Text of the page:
Reinforcement Learning n n Reinforcement learning is learning what to do---how to map situations to actions ---so as to maximize a numerical reward signal. Supervised learning is learning from examples provided by some knowledgeable external supervisor.
Q-learning n n n Q learning is a method addressing the task of Reinforcement Learning. The main idea is to approximate the function assigning each stateaction pair the highest possible payoff. Q denote a transition function, mapping each state-action pair to a successor state S denote a finite set of states A denote a finite set of actions R denote a reward function
Q-learning Cont. n n n Standard Q-Learning formula: s’ is the state resulting from taking action a in state s. r is the discount factor future rewards, in this paper, r=1
Hand-Crafted Rule n A fairly simple policy consulted with travel agents, using it to compare with other data mining algorithms IF Exp. Price(s 0, t 0)
Hamlet n Stacking with three base learners: l l l n n Ripper (e. g. , R=wait) Time series Q-learning (e. g. , Q=buy) Using multiple data mining methods to combine the outputs Output: classifies each purchase point as ‘buy’ or ‘wait’.
A Sample Rule Generated by Hamlet n IF hours-before-takeoff>=480 AND airline=United AND price>=360 AND TS=buy AND QL=wait THEN wait *TS is the output of the Time Series algorithm, QL is the output of Q-Learning.
Ticket Purchasing Simulation n Real price data (collected from the Web) Simulated passengers (a passenger is a person wanting to buy a ticket on a particular flight at a particular date and time) Hamlet run once per day (training data: all data gathered in the “past”)
Saving Experiments n n Savings for a simulated passenger is the difference between the price of a ticket at the earliest purchase point and the price of the ticket at the point when the predictive model recommends buying. Net savings is savings net of both losses and upgrade costs.
Effectiveness n n n HAMLET’s savings that were 61. 8% of optimal! Savings: buy immediately VS Hamlet. Optimal: buy at the best possible time (knowing the future price information)
Savings by Method n n n Savings over “buy now”. Penalty for sell out = upgrade cost. Total ticket cost is $4, 579, 600. Legend: Time Series Q-Learning By Hand Ripper Hamlet Optimal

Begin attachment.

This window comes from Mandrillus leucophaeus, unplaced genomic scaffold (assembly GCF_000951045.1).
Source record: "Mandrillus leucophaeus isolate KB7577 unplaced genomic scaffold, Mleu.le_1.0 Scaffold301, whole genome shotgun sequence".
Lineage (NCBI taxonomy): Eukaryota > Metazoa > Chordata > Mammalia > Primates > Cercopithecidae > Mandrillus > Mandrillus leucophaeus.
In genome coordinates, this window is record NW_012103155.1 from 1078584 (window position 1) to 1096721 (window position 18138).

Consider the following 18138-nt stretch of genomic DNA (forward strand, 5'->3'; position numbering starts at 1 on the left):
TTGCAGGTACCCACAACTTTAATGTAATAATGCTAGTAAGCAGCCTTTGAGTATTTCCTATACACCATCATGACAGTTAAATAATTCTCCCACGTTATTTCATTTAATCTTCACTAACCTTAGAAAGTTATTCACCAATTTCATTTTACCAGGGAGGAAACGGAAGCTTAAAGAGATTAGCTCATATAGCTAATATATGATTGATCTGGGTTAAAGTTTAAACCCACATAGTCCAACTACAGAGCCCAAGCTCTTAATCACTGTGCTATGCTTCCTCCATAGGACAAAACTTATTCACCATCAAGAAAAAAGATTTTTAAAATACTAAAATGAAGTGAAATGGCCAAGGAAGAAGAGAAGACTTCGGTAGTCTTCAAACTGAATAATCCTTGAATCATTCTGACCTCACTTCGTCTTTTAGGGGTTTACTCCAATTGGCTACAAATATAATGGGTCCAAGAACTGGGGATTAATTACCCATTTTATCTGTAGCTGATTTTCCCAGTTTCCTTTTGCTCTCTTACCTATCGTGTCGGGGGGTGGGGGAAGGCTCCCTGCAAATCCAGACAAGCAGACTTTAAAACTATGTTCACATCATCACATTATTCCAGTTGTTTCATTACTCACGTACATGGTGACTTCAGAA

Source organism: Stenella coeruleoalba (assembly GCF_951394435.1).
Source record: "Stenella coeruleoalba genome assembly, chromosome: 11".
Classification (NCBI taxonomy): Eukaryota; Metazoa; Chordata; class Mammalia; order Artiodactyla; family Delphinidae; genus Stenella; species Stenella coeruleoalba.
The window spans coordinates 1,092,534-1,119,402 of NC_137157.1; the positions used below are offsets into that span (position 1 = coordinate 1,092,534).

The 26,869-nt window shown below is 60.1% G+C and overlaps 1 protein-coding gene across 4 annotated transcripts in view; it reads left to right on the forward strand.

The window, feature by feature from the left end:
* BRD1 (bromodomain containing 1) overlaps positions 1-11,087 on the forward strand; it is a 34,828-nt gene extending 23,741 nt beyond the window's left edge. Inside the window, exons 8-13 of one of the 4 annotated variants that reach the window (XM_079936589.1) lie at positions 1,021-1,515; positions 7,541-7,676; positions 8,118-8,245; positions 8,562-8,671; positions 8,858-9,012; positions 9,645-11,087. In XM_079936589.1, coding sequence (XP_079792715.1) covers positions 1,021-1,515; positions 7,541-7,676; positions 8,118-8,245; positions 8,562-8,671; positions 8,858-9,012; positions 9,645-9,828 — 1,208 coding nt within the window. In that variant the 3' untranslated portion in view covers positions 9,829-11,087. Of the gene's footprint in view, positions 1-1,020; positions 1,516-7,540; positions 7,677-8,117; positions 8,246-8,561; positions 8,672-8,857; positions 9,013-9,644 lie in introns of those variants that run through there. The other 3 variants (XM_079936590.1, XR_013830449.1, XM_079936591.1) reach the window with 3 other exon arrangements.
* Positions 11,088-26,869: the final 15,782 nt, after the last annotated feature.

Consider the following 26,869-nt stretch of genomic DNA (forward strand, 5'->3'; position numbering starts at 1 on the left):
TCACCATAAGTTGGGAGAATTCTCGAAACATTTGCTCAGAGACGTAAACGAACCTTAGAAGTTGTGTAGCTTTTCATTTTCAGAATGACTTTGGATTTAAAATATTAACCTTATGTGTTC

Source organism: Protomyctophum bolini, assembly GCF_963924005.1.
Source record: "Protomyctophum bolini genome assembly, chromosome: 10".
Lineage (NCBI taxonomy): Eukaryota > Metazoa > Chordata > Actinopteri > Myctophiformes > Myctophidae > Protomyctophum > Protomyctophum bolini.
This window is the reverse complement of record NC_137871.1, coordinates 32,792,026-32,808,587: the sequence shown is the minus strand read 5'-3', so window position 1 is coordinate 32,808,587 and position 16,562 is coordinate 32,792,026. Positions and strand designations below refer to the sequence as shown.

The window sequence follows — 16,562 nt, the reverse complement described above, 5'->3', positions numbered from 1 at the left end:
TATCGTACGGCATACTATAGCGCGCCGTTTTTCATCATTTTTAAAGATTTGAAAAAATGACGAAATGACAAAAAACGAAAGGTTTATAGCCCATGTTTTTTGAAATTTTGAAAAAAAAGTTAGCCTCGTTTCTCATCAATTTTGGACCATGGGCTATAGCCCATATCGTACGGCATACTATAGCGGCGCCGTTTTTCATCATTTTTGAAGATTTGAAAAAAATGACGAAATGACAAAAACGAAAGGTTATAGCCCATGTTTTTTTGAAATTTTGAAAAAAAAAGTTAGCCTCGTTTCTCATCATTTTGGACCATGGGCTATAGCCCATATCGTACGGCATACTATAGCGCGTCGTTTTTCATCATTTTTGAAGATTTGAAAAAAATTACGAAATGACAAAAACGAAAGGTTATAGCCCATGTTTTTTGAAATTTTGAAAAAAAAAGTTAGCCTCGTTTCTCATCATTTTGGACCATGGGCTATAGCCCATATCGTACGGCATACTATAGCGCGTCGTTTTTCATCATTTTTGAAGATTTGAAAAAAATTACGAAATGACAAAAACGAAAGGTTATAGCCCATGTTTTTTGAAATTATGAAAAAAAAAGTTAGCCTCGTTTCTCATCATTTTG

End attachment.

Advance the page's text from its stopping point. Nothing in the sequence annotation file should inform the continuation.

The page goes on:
Savings by Method Cont. n Table below shows the savings, losses, upgrade costs, and net savings achieved in the simulation by each predictive model
Sensitivity Analysis n Varying two key parameters to test the robustness of the results to changes in simulation: l l Change the distribution of passengers requesting flight tickets (e. g. , uniform, linear decrease/increase) to check the performance on multiple flights in three hour interval. Allow a passenger to purchase a ticket at any time during a three hour internal (e. g. , specifies fly in the morning, afternoon or evening)
Sensitivity Analysis Cont. Legend: Time Series Q-Learning By Hand Ripper Hamlet Optimal
Upgrade Penalty n Most algorithms avoided the costly upgrades almost all the time. (% Upgrades as a fraction of the number of test passengers – 4488 of them)
Discussion 76% of the time --- no savings possible. (Prices never dropped from the earliest purchase point until the flight departed) n Uniform distribution over 21 days. n 33% of the passengers arrived in the last week. n No passengers arrived 28 days before. Simulation understates possible savings! n
Savings on “Feasible” Flights n Comparison of Net Savings (as a percent of total ticket price) on Feasible Flights (price saving is possible)
Related Work n Trading agent competition. n n Auction strategies Temporal data mining. Time Series. Computational finance.
Future Work n n n More tests are necessary: international, multi-routes, hotels, etc. Cost sensitive learning Additional base learners Bagging/boosting Refined predictions Commercialization: patent, license.
Conclusions n n n Dynamic pricing is prevalent. Price mining a-la-Hamlet is feasible. Price drops can be surprisingly predictable. Need additional studies and algorithms. Great potential to help consumers!？
But… Airlines may introduce noise into their pricing patterns to fool a price miner. n Demand supply of seats are uncertain. (Good prediction based on good assumptions) n Who can earn most benefit in the end? (Airlines, consumers, price miner? ) n
John Nash said… It’s a GAME！
References n n n Fast Effective Rule Induction, In A. Prieditis and S. Russell, editors, Proc of the 12 th ICML, 1995. A General Method for making classifiers costsensitive, In Proc. of Fifth ACM SIGKDD, 1999. Reinforcement Learning: An Introduction. MIT Press, Cambridge, MA, 1998. The Analysis of Time Series: An Introduction. Chapman and Hall, London, UK, 1989. “Airlines Rely on Technology To Manipulate Fare Structure “—By Scott Mccartney, Wall Street Jounal, November 3, 1997.
End n Thank you!!